How Land is Zoned
A recent enquiry about 'how land is zoned' asked:
We are on the edge of one zone type (LBC/E4) with our 2nd (neighbouring) block zoned LG/R2. Given the disparity between these two zonings I'd like to know exactly what determines our zoning. Is it topography, distance from the bush, street placement, or a combination of factors, and if so, what are they please? Thanks
In answer to this question it would be helpful to know where the property is located in order to give a more specific answer. There are many factors involved in determining how land is zoned. Zones reflect the primary character of land, such as residential, industrial or rural, and indicate the type of use which may be appropriate in that zone. Council planners usually start by determining which environmental constraints might exist, and what areas are special or sensitive and in need of particular protection.
In this case some of the subject land would have special environmental qualities worthy of protection, requiring an Environmental zone (E4) to be applied over that land. These might include scenic or environmental values such as significant flora and fauna habitat, significant natural areas or proximity to a water course. Land zoned Living Bushland Conservation under LEP 2005, or Residential Bushland Conservation under LEP 1991, has, under DLEP 2013, generally been transferred to the E4 zone. E4 is intended for existing urban areas with environmental or scenic values, where low impact residential uses do not adversely affect these special characteristics.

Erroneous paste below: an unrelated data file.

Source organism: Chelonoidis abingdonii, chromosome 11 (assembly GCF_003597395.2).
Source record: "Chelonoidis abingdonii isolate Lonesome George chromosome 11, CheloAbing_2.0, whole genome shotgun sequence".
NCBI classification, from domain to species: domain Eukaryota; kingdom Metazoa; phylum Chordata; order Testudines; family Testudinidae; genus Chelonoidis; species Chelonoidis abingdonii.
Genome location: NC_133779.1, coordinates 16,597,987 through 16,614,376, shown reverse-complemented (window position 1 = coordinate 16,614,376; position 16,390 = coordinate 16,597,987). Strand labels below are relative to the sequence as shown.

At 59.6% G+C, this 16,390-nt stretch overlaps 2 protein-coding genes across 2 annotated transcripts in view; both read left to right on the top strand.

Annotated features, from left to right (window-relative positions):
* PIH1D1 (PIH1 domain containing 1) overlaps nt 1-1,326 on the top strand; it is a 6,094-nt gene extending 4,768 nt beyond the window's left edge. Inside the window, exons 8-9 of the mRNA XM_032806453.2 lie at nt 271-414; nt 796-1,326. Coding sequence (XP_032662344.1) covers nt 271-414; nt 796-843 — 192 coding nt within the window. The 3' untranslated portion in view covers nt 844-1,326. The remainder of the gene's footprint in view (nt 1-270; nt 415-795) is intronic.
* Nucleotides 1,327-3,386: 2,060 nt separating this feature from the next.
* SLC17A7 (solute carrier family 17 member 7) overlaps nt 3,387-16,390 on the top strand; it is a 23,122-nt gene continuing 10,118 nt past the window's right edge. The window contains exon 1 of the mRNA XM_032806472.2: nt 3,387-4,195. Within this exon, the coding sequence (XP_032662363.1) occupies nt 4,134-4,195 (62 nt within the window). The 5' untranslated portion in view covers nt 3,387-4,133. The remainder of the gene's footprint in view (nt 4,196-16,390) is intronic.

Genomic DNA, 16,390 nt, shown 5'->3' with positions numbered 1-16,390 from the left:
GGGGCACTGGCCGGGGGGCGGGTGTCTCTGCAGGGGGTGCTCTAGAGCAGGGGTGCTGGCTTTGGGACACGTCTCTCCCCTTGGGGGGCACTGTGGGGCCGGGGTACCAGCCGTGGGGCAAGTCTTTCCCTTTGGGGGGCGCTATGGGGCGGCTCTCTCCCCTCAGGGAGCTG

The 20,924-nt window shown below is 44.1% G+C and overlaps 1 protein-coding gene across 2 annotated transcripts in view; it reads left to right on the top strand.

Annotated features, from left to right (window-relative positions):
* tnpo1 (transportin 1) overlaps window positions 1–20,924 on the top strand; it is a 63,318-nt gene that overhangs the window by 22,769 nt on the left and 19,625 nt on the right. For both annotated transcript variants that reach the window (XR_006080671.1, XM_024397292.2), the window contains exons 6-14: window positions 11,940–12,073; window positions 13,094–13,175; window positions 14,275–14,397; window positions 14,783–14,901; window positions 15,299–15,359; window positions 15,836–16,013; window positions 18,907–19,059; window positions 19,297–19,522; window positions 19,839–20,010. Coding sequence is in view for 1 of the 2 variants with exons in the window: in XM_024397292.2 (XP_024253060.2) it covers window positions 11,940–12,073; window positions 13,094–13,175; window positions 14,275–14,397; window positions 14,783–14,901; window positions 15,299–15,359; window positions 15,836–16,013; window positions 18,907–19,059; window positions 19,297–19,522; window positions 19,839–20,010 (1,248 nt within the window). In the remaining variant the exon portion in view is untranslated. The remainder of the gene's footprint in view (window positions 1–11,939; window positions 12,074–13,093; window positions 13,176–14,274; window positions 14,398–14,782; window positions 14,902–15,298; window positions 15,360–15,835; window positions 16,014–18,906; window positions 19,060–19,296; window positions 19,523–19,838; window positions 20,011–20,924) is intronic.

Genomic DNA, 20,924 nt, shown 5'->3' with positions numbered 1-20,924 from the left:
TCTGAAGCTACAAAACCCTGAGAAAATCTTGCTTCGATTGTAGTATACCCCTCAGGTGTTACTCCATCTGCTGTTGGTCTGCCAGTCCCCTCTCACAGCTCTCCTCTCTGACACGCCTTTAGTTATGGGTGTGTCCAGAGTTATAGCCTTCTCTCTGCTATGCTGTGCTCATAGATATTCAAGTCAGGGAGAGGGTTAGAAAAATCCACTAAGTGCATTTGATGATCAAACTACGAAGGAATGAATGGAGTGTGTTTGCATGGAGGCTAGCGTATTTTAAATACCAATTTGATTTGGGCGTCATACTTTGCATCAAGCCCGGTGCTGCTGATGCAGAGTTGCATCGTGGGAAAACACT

The DLEP was on public exhibition from 4 December 2013 to 5 March 2014 and has now concluded.